Wednesday, August 6, 2014

Finally On The Road Again

We are happy to say that we are back on the road again seeing America.  It feels good to be putting miles under us once again.

We left West Virginia and headed to South Carolina to say a few nights so we could mark it off of the map.  When we first started this adventure we said we had to stay in a state thirty days to mark it off the map, but have amended that requirement.  If we stay the night and get out and see something in the state, then we can check it off.

We ended up staying at Cherokee RV Campground in Blacksburg, South Carolina which was a very nice RV park.  There is no playground or anything other than open space for kids, but it was nice, quiet, and the lot we parked in was flat enough.  We would surly stay there again if passing through.

While there we went to Kings Mountain State Park for a visit.  This park sits next to Kings Mountain National Military Park which is a Revolutionary War site.  Both parks offer hiking trails and plenty of history.

The Kings Mountain State Park also has the Piedmont farm which is a replica of an 1800 era farm.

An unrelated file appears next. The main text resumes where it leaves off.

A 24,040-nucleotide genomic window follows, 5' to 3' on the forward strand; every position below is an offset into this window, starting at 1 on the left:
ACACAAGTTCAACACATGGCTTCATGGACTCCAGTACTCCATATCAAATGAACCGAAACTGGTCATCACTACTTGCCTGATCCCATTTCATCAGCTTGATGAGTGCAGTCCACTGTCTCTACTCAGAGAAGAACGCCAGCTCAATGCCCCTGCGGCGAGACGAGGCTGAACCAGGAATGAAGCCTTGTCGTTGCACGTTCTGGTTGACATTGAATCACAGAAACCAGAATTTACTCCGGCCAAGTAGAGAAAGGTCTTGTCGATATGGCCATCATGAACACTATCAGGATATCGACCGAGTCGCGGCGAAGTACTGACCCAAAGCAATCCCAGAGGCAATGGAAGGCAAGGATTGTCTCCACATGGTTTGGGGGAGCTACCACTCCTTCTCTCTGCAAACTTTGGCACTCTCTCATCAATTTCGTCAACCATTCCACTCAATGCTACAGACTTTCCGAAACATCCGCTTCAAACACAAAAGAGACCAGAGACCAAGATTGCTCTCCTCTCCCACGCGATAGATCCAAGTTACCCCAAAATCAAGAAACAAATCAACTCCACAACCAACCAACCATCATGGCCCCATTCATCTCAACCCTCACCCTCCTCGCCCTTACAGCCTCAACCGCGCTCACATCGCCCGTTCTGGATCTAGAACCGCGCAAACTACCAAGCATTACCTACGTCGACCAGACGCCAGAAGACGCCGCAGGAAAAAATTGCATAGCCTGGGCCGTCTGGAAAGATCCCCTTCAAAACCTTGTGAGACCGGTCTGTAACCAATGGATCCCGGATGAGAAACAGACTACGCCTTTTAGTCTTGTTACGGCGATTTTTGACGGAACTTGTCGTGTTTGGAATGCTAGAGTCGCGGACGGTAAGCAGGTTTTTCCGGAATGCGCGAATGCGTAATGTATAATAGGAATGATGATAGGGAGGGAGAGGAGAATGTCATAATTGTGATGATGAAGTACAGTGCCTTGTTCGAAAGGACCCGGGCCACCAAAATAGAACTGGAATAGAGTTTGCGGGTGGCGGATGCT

Piedmont farm in Kings Mountain State Park

Another view of the Piedmont farm in Kings Mountain State Park
One of the crops this farm grew was sorghum cane which was used to make molasses or sorghum syrup.  Not to be confused with sugar cane which is a different plant and best know for making sugar and molasses.  To read more on the difference you can go to OChef and read Cane syrup vs. sorghum syrup.
Pan used to boil sorghum to make sorghum molasses
Since sorghum cane handle drought better than sugar cane, it was what was grown in this region and used to make molasses or sorghum syrup.  Its juice would be squeezed out using the below press and then put in a big iron pan, like one above, and boiled off until it became thick.

Press used to crush sorghum cane to extract the juice

Close up view of the press used to squeeze the juice out of sorghum cane
Another crop that was grown in this region, which is no surprise, was cotton.  Cotton was king in the south and was needed to make clothes and linen.

Cotton bale
 Most communities would have a large cotton mill, such as the one on this farm, where cotton farmers would bring their harvest for processing.  This cotton gin would have been power by animals such as mules or oxen.
Gears to a very large cotton gin.

Part of the cotton gin that removed the seeds from the cotton
Another very important type of merchant or skill that most towns needed to survive would have been a blacksmith.   Iron had to be manipulated to put it to use and make tools and the blacksmith was just the person to do that.

Blacksmith shop on Piedmont farm
Once more we are very happy to get back on the road and start seeing America once again.

God had a reason for us to stay put for so long, but now we are back on the move and following His lead. 

God bless you all and may He keep you safe!

Don, Misty, and Kids...